Benigno was born in Murcia, now part of Concepcion, Tarlac to Servillano "Mianong" Aquino, a general in the Philippine Revolution who later served as a member of the Malolos Congress, and Guadalupe Quiambao. He had two siblings, namely Gonzalo Aquino (born 1893) and Amando Aquino (born 1896), and a half-brother, Herminio Aquino (born 1949). He studied at the Colegio de San Juan de Letran in Manila and later at the University of Santo Tomas where he earned his law degree in 1913 and was admitted to the bar the following year.

Personal life[edit]

1st marriage[edit]

In May 1916, he married Maria Urquico, the daughter of katipunero Antonio Urquico and Justa Valeriano. He had two sons and two daughters with Maria, namely, Antonio Aquino (born 1917, died 1993), Servillano Aquino II (born 1919, died 1973), Milagros Aquino (born 1924, died 2001), and Erlinda Aquino.

2nd marriage[edit]

After Maria died in March 1928, he married Aurora Aquino (maiden name), his third cousin, on December 6, 1930, with whom he had the following children—Maria Aurora (Maur), Benigno Simeon, Jr. (Ninoy), Maria Gerarda (Ditas), Maria Guadalupe (Lupita), Agapito (Butz), Paul, and Maria Teresa (Tessie).[6]

Political career[edit]

Benigno "Igno" Aquino was first elected to the Philippine Legislature (as a member of the Philippine House of Representatives) in 1919 representing the 2nd District of Tarlac. He was reelected to the same position in 1922 and 1925 before winning a Philippine Senate seat in 1928 representing the 3rd Senatorial District comprising the provinces of Bulacan, Nueva Ecija, Pampanga and his home-province of Tarlac. He became part of the Philippine Independence Mission in 1931, which negotiated the terms of obtaining Philippine independence from the United States. During the elections for the Commonwealth of the Philippines government in 1935 he ran again in his district in Tarlac and won. In 1937, he was appointed by Commonwealth President Manuel L. Quezon as Secretary of Agriculture and Commerce.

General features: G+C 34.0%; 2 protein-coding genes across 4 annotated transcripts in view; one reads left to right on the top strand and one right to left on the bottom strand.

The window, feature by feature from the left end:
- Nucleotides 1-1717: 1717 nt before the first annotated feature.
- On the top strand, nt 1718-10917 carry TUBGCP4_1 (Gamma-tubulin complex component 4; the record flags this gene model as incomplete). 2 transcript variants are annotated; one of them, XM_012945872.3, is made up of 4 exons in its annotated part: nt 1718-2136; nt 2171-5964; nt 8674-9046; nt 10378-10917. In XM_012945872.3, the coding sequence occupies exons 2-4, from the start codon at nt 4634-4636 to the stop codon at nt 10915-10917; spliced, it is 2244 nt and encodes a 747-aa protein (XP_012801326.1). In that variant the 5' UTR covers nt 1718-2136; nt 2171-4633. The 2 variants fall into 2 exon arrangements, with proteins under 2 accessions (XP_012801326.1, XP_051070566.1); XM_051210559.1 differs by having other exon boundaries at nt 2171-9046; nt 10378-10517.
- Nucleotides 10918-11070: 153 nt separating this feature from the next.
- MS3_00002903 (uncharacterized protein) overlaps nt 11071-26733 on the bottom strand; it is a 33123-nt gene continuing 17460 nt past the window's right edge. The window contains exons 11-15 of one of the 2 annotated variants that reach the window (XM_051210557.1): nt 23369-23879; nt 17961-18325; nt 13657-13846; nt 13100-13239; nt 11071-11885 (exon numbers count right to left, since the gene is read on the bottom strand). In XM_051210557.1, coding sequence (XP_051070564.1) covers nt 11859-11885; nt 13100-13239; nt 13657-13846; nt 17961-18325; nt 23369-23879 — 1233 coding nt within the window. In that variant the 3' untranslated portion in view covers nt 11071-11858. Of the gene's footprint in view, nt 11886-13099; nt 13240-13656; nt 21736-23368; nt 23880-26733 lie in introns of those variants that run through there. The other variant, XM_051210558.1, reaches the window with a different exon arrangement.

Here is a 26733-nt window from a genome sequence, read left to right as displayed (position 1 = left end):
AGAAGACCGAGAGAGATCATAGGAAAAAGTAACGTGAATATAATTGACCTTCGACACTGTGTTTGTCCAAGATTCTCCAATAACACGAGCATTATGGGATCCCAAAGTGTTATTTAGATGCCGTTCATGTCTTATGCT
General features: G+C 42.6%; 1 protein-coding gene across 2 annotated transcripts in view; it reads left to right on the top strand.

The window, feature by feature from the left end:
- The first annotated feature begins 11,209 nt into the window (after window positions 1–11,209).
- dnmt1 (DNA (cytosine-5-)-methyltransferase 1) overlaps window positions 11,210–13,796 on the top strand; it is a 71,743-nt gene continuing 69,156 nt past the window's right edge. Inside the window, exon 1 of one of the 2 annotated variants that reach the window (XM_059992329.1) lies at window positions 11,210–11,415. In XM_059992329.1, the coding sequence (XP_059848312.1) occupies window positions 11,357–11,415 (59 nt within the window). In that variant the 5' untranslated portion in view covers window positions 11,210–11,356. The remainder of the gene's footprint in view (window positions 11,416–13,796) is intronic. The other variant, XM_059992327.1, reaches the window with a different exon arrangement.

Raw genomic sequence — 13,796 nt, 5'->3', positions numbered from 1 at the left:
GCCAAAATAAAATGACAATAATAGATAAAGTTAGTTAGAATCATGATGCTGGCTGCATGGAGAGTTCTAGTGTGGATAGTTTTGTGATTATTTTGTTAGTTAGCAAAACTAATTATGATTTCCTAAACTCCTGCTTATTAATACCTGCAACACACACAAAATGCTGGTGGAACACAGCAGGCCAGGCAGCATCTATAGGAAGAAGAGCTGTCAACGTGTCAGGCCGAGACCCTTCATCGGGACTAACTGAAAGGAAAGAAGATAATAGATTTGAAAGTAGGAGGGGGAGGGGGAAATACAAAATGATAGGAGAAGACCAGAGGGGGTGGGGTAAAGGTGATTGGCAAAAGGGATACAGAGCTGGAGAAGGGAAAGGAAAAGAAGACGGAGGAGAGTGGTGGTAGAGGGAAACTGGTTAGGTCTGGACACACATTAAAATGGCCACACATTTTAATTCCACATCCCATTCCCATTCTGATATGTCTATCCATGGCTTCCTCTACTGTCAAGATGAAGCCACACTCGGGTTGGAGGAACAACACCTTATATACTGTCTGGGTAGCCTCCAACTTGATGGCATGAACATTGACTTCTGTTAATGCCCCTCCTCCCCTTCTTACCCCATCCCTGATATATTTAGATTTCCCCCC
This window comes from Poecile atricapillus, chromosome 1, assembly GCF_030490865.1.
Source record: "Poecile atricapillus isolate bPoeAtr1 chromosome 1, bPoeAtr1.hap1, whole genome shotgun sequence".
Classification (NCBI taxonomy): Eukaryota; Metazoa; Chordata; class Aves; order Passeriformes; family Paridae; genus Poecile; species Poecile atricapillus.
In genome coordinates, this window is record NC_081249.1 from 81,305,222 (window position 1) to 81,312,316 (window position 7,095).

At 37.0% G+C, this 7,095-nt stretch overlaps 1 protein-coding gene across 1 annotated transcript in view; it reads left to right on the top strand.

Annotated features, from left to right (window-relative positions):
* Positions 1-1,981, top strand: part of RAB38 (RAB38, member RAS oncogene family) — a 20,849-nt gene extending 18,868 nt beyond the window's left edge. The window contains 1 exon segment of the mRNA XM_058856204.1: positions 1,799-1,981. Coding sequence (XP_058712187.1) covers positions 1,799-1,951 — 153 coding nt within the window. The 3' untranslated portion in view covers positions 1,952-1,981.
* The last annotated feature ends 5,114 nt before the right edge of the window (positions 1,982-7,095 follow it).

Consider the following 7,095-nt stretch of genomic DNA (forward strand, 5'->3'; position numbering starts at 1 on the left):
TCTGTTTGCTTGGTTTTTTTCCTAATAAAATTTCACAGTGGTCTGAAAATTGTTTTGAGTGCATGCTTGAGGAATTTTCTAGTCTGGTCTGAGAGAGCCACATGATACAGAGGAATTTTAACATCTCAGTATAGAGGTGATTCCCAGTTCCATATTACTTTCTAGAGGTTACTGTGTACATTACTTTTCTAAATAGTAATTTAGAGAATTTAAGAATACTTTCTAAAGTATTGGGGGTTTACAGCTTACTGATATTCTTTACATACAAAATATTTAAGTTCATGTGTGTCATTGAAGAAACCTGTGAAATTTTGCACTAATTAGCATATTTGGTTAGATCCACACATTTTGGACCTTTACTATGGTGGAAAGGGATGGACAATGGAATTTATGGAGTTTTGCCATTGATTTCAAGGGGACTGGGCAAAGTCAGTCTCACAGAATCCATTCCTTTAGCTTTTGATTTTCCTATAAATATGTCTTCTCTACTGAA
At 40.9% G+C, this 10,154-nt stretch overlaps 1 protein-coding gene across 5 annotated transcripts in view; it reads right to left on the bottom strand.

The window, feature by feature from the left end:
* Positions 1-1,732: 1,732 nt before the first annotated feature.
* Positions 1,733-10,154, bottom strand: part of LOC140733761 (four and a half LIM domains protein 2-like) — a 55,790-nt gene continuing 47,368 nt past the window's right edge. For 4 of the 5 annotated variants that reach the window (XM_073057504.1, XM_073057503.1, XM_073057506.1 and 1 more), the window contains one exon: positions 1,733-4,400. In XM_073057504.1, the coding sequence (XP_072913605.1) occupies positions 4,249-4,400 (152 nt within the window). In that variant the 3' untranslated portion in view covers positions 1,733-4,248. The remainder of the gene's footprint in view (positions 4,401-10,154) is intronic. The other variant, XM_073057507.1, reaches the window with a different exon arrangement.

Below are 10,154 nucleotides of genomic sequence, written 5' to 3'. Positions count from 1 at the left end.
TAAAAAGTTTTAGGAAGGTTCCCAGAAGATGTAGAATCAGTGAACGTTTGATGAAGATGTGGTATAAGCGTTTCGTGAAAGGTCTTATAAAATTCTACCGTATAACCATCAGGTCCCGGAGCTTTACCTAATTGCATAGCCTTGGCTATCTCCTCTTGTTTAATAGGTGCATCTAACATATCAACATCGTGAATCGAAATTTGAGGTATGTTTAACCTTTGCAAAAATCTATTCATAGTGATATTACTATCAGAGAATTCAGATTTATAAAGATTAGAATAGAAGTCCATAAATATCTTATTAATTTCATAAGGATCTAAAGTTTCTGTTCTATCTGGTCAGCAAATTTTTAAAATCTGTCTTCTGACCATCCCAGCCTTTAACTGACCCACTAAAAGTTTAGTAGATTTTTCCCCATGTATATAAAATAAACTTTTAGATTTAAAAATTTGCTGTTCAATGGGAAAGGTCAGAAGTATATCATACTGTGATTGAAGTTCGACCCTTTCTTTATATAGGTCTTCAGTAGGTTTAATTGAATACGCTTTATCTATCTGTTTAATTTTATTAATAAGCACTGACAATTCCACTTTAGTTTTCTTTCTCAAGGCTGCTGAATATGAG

Speaker of the National Assembly[edit]

Being among the more prominent Commonwealth officials left after the Commonwealth government went into exile in 1941, Aquino were among those recruited by the Japanese to form a government. Aquino became the director-general of KALIBAPI and one of the two assistant chairmen of the Preparatory Commission for Philippine Independence. When the Second Philippine Republic was inaugurated, he was elected Speaker of the National Assembly.

Arrest and collaboration charges[edit]

In December 1944, as the combined Filipino and American forces continued their advance to liberate the Philippines from Japanese forces, the government of the Second Philippine Republic was moved to Baguio which included Aquino before they flew to Japan where together with other officials they were arrested and imprisoned at the Sugamo Prison when the Japanese surrendered. On August 25, 1946, Aquino was flown back to the Philippines for his trial on treason charges by the People's Court[disambiguation needed], a few weeks later he was released on bail.


On December 20, 1947 he died of a heart attack at the Rizal Memorial Coliseum in Manila while watching a boxing match. His widow Dona Aurora died in 1998.


See also[edit]


External links[edit]